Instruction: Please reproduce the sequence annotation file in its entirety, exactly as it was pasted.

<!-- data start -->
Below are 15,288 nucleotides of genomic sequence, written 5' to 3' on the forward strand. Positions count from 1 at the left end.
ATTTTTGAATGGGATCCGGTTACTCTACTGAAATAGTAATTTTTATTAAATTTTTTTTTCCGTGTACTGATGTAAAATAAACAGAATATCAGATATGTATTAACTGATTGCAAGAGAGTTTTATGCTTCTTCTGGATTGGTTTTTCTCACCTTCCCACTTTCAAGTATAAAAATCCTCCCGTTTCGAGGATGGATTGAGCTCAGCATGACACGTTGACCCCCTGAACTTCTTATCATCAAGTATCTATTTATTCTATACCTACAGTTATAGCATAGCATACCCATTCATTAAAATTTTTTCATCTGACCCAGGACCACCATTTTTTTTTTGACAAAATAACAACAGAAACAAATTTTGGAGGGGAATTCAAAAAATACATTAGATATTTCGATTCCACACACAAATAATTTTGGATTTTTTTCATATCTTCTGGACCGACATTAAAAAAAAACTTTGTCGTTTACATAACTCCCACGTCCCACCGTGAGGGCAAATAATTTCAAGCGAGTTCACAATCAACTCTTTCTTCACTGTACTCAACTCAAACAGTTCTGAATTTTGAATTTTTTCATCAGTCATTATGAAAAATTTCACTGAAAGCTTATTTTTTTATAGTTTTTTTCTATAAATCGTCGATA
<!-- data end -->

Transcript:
Below are 15,288 nucleotides of genomic sequence, written 5' to 3' on the forward strand. Positions count from 1 at the left end.
ATTTTTGAATGGGATCCGGTTACTCTACTGAAATAGTAATTTTTATTAAATTTTTTTTTCCGTGTACTGATGTAAAATAAACAGAATATCAGATATGTATTAACTGATTGCAAGAGAGTTTTATGCTTCTTCTGGATTGGTTTTTCTCACCTTCCCACTTTCAAGTATAAAAATCCTCCCGTTTCGAGGATGGATTGAGCTCAGCATGACACGTTGACCCCCTGAACTTCTTATCATCAAGTATCTATTTATTCTATACCTACAGTTATAGCATAGCATACCCATTCATTAAAATTTTTTCATCTGACCCAGGACCACCATTTTTTTTTTGACAAAATAACAACAGAAACAAATTTTGGAGGGGAATTCAAAAAATACATTAGATATTTCGATTCCACACACAAATAATTTTGGATTTTTTTCATATCTTCTGGACCGACATTAAAAAAAAACTTTGTCGTTTACATAACTCCCACGTCCCACCGTGAGGGCAAATAATTTCAAGCGAGTTCACAATCAACTCTTTCTTCACTGTACTCAACTCAAACAGTTCTGAATTTTGAATTTTTTCATCAGTCATTATGAAAAATTTCACTGAAAGCTTATTTTTTTATAGTTTTTTTCTATAAATCGTCGATA